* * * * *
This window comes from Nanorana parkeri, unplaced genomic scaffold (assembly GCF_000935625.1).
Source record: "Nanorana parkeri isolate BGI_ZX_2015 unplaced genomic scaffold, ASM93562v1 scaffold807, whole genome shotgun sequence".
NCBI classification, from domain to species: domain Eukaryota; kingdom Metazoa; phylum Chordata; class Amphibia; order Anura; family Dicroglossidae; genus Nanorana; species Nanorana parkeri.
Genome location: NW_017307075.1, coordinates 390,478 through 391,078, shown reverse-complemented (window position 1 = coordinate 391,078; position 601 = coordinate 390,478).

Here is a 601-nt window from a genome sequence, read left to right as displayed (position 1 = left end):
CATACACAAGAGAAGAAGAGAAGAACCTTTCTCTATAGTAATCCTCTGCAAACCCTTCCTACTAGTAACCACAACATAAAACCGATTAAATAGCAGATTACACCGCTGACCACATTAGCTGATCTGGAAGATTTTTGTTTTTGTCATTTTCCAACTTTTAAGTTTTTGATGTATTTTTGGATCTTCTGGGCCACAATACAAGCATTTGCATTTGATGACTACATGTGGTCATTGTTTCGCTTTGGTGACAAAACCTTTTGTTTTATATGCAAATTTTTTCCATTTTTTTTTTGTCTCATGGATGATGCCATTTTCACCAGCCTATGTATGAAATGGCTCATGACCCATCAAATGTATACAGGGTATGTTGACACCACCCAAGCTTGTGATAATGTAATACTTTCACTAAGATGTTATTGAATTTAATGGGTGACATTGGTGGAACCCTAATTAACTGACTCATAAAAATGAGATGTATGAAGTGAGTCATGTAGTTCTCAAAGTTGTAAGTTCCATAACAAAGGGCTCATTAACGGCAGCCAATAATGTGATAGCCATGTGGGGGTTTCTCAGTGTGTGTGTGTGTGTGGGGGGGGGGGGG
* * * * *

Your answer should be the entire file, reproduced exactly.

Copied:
This window comes from Nanorana parkeri, unplaced genomic scaffold (assembly GCF_000935625.1).
Source record: "Nanorana parkeri isolate BGI_ZX_2015 unplaced genomic scaffold, ASM93562v1 scaffold807, whole genome shotgun sequence".
NCBI classification, from domain to species: domain Eukaryota; kingdom Metazoa; phylum Chordata; class Amphibia; order Anura; family Dicroglossidae; genus Nanorana; species Nanorana parkeri.
Genome location: NW_017307075.1, coordinates 390,478 through 391,078, shown reverse-complemented (window position 1 = coordinate 391,078; position 601 = coordinate 390,478).

Here is a 601-nt window from a genome sequence, read left to right as displayed (position 1 = left end):
CATACACAAGAGAAGAAGAGAAGAACCTTTCTCTATAGTAATCCTCTGCAAACCCTTCCTACTAGTAACCACAACATAAAACCGATTAAATAGCAGATTACACCGCTGACCACATTAGCTGATCTGGAAGATTTTTGTTTTTGTCATTTTCCAACTTTTAAGTTTTTGATGTATTTTTGGATCTTCTGGGCCACAATACAAGCATTTGCATTTGATGACTACATGTGGTCATTGTTTCGCTTTGGTGACAAAACCTTTTGTTTTATATGCAAATTTTTTCCATTTTTTTTTTGTCTCATGGATGATGCCATTTTCACCAGCCTATGTATGAAATGGCTCATGACCCATCAAATGTATACAGGGTATGTTGACACCACCCAAGCTTGTGATAATGTAATACTTTCACTAAGATGTTATTGAATTTAATGGGTGACATTGGTGGAACCCTAATTAACTGACTCATAAAAATGAGATGTATGAAGTGAGTCATGTAGTTCTCAAAGTTGTAAGTTCCATAACAAAGGGCTCATTAACGGCAGCCAATAATGTGATAGCCATGTGGGGGTTTCTCAGTGTGTGTGTGTGTGTGGGGGGGGGGGGG